My favorite quote of all time is the last stanza of this Victorian poem by William Ernest Henley.
Black as the pit from pole to pole,
I thank whatever gods may be
For my unconquerable soul.
I have not winced nor cried aloud.
Under the bludgeonings of chance
My head is bloody, but unbowed.
Looms but the Horror of the shade,
And yet the menace of the years
Finds and shall find me unafraid.
How charged with punishments the scroll,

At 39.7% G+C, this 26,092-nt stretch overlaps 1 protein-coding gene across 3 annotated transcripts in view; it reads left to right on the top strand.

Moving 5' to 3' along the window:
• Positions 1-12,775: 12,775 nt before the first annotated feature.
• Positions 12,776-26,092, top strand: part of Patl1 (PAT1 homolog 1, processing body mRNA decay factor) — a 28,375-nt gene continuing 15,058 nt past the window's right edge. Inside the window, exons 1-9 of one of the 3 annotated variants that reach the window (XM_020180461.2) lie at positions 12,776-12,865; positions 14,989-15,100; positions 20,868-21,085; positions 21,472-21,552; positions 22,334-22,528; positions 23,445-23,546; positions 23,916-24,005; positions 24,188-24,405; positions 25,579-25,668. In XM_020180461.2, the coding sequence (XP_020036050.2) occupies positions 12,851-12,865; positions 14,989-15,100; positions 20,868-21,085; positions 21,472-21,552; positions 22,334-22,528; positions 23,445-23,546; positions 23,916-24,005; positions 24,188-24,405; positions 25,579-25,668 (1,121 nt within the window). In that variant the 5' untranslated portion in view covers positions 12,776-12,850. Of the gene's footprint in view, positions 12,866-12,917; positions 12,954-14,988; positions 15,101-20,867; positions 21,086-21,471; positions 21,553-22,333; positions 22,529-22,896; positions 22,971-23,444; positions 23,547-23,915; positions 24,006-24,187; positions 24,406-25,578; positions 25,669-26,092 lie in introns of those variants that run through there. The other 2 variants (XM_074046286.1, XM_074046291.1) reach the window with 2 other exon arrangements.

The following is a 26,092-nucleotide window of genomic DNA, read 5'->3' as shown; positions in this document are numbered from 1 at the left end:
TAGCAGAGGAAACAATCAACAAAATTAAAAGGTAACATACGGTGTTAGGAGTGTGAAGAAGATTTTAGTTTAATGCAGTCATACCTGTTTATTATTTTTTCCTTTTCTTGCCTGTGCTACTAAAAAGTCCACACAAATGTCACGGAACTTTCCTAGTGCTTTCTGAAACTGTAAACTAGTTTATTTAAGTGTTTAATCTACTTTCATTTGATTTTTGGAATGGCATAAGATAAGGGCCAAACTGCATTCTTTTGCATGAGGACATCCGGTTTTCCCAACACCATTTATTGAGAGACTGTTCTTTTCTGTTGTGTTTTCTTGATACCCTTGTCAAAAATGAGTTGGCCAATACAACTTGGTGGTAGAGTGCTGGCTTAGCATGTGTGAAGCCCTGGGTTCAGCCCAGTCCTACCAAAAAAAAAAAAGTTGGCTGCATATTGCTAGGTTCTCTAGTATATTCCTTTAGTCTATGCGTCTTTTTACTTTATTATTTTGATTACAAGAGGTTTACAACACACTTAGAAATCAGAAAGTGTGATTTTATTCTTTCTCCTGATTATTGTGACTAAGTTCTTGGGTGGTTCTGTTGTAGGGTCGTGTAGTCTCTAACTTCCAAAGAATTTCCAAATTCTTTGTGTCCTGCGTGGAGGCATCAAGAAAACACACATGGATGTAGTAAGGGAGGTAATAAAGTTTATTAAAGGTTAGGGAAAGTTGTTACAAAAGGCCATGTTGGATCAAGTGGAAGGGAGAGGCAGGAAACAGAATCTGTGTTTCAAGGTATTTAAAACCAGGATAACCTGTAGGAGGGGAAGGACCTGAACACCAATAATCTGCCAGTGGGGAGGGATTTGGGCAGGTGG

I am the master of my fate:
I am the captain of my soul.
I love the power this poem conveys – especially the last two lines. No matter what happens, I know that I am in control of my fate and that I am the one steering the ship of my life. It helps me avoid falling into the trap of feeling victimized or being made to feel guilty by others. I don’t remember when I first heard this poem – I think it was an old Army veteran I worked with about twenty years ago – but I don’t remember when I haven’t had those last few lines always running through my subconscious.